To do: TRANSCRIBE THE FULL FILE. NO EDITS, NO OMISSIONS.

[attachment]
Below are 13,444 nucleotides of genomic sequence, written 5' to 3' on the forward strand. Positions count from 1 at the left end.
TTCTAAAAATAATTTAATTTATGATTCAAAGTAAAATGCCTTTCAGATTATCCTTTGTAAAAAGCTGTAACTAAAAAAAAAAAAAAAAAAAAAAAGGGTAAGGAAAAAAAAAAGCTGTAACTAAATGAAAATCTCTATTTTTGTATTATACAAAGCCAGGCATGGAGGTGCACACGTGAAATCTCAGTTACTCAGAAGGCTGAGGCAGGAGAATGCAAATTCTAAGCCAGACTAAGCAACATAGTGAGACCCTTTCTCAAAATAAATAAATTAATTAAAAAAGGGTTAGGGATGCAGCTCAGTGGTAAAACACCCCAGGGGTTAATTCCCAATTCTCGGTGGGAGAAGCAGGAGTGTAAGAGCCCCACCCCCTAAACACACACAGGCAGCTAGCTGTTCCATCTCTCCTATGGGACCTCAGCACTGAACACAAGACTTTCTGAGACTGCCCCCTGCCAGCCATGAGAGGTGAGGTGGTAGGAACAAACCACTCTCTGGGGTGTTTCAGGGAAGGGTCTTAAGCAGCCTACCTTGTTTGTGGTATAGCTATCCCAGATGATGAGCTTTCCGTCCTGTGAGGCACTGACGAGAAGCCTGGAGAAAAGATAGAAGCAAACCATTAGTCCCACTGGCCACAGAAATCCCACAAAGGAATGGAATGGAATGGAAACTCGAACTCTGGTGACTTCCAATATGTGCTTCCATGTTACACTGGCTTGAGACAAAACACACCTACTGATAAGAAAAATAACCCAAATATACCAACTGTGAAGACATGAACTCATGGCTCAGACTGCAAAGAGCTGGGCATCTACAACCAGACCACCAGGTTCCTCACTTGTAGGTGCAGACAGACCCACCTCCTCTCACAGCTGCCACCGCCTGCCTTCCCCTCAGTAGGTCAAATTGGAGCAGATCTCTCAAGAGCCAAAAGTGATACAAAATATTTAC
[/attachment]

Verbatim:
Below are 13,444 nucleotides of genomic sequence, written 5' to 3' on the forward strand. Positions count from 1 at the left end.
TTCTAAAAATAATTTAATTTATGATTCAAAGTAAAATGCCTTTCAGATTATCCTTTGTAAAAAGCTGTAACTAAAAAAAAAAAAAAAAAAAAAAAGGGTAAGGAAAAAAAAAAGCTGTAACTAAATGAAAATCTCTATTTTTGTATTATACAAAGCCAGGCATGGAGGTGCACACGTGAAATCTCAGTTACTCAGAAGGCTGAGGCAGGAGAATGCAAATTCTAAGCCAGACTAAGCAACATAGTGAGACCCTTTCTCAAAATAAATAAATTAATTAAAAAAGGGTTAGGGATGCAGCTCAGTGGTAAAACACCCCAGGGGTTAATTCCCAATTCTCGGTGGGAGAAGCAGGAGTGTAAGAGCCCCACCCCCTAAACACACACAGGCAGCTAGCTGTTCCATCTCTCCTATGGGACCTCAGCACTGAACACAAGACTTTCTGAGACTGCCCCCTGCCAGCCATGAGAGGTGAGGTGGTAGGAACAAACCACTCTCTGGGGTGTTTCAGGGAAGGGTCTTAAGCAGCCTACCTTGTTTGTGGTATAGCTATCCCAGATGATGAGCTTTCCGTCCTGTGAGGCACTGACGAGAAGCCTGGAGAAAAGATAGAAGCAAACCATTAGTCCCACTGGCCACAGAAATCCCACAAAGGAATGGAATGGAATGGAAACTCGAACTCTGGTGACTTCCAATATGTGCTTCCATGTTACACTGGCTTGAGACAAAACACACCTACTGATAAGAAAAATAACCCAAATATACCAACTGTGAAGACATGAACTCATGGCTCAGACTGCAAAGAGCTGGGCATCTACAACCAGACCACCAGGTTCCTCACTTGTAGGTGCAGACAGACCCACCTCCTCTCACAGCTGCCACCGCCTGCCTTCCCCTCAGTAGGTCAAATTGGAGCAGATCTCTCAAGAGCCAAAAGTGATACAAAATATTTAC